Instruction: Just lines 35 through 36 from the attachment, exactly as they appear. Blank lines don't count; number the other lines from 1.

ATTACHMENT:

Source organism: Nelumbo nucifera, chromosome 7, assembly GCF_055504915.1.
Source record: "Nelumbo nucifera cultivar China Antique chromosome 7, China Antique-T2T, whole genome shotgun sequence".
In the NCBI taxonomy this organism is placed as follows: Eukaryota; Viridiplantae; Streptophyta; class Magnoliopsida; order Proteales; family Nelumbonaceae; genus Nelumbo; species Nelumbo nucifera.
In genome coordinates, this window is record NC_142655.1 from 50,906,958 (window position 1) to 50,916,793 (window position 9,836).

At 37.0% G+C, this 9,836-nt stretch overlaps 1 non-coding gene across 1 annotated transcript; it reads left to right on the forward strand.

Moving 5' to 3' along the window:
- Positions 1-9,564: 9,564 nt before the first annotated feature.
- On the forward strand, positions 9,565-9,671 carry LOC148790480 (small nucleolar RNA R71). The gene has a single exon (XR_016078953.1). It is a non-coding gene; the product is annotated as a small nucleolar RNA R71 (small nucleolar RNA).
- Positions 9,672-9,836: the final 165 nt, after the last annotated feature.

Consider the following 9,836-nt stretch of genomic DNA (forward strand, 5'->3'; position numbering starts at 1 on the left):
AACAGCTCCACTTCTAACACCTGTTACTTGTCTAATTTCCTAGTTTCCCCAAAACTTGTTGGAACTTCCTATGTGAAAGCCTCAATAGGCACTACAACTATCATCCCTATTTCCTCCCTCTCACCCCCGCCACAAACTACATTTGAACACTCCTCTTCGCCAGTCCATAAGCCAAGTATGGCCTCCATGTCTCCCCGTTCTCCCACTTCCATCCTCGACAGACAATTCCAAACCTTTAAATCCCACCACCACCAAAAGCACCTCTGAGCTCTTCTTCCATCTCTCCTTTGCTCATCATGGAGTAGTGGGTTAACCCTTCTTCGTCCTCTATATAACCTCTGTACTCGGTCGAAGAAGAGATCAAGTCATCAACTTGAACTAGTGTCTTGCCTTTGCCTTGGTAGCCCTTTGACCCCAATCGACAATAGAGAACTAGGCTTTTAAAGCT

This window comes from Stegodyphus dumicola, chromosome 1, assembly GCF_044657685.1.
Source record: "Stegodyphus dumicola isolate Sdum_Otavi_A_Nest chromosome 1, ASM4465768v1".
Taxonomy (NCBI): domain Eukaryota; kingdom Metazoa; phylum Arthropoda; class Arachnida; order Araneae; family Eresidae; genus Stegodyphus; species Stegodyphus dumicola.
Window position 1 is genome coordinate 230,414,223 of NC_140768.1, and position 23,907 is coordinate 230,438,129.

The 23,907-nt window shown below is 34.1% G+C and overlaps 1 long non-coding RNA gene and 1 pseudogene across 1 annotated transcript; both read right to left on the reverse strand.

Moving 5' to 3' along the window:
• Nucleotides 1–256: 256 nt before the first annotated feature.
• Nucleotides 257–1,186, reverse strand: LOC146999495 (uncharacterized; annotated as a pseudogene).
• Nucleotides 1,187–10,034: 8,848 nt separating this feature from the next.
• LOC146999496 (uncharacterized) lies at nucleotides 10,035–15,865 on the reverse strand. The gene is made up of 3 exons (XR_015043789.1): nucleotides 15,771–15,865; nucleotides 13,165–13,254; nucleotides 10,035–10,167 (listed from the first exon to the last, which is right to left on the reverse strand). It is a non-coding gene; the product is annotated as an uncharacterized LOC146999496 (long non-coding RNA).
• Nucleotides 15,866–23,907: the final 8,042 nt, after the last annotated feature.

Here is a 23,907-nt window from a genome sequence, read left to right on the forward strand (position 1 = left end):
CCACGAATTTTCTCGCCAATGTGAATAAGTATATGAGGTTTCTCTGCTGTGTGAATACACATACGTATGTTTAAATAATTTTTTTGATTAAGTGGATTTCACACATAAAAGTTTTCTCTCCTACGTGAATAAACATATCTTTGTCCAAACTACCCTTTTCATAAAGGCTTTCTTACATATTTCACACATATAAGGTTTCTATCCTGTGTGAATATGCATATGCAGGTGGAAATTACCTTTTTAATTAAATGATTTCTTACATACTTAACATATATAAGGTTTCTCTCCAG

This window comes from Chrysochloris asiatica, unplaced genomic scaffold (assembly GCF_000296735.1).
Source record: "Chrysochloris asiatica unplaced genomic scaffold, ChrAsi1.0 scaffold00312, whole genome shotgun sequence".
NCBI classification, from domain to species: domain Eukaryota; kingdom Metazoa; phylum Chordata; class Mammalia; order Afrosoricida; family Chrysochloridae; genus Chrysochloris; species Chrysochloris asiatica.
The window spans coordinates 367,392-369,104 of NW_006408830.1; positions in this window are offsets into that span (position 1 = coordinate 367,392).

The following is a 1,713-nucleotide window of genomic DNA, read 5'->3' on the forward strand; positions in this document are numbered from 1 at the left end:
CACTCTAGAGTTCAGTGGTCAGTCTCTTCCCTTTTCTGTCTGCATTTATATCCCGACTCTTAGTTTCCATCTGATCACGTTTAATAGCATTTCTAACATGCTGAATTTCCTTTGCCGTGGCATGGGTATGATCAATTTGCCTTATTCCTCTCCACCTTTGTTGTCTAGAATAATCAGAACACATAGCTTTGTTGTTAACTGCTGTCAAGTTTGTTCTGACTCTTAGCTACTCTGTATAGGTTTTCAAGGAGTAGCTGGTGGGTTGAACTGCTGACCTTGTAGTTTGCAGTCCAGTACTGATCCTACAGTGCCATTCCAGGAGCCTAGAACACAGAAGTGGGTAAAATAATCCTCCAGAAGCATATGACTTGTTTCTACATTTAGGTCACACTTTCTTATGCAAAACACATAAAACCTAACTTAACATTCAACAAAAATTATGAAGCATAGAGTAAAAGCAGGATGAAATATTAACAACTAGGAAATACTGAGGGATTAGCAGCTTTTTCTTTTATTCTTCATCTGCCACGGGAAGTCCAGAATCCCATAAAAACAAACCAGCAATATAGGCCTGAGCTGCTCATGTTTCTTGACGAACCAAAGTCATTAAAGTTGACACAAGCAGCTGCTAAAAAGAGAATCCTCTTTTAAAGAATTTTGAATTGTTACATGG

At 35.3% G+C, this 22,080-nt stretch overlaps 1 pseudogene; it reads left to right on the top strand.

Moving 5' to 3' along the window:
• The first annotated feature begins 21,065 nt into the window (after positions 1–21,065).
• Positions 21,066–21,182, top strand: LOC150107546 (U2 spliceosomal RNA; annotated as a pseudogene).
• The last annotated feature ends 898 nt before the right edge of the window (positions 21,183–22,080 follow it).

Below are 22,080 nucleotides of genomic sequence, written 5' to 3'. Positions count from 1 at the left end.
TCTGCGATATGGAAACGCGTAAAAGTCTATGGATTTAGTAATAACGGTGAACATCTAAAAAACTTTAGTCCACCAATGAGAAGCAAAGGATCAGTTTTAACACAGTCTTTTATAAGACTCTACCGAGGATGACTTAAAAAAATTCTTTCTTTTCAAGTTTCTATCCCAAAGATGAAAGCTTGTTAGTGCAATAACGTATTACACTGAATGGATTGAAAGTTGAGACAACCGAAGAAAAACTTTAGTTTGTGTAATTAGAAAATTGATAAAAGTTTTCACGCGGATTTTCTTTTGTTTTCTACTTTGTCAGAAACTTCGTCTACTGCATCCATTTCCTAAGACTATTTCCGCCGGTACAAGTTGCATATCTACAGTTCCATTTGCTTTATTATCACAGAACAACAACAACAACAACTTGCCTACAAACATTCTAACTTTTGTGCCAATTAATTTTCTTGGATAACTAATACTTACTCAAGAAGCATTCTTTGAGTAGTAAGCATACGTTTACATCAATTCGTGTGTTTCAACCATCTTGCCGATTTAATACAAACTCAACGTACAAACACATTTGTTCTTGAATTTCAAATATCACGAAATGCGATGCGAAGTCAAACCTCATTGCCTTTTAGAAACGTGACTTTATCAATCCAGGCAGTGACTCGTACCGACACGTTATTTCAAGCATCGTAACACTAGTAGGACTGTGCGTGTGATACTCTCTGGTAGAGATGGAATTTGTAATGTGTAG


• The last annotated feature ends 898 nt before the right edge of the window (positions 21,183–22,080 follow it).

Below are 22,080 nucleotides of genomic sequence, written 5' to 3'. Positions count from 1 at the left end.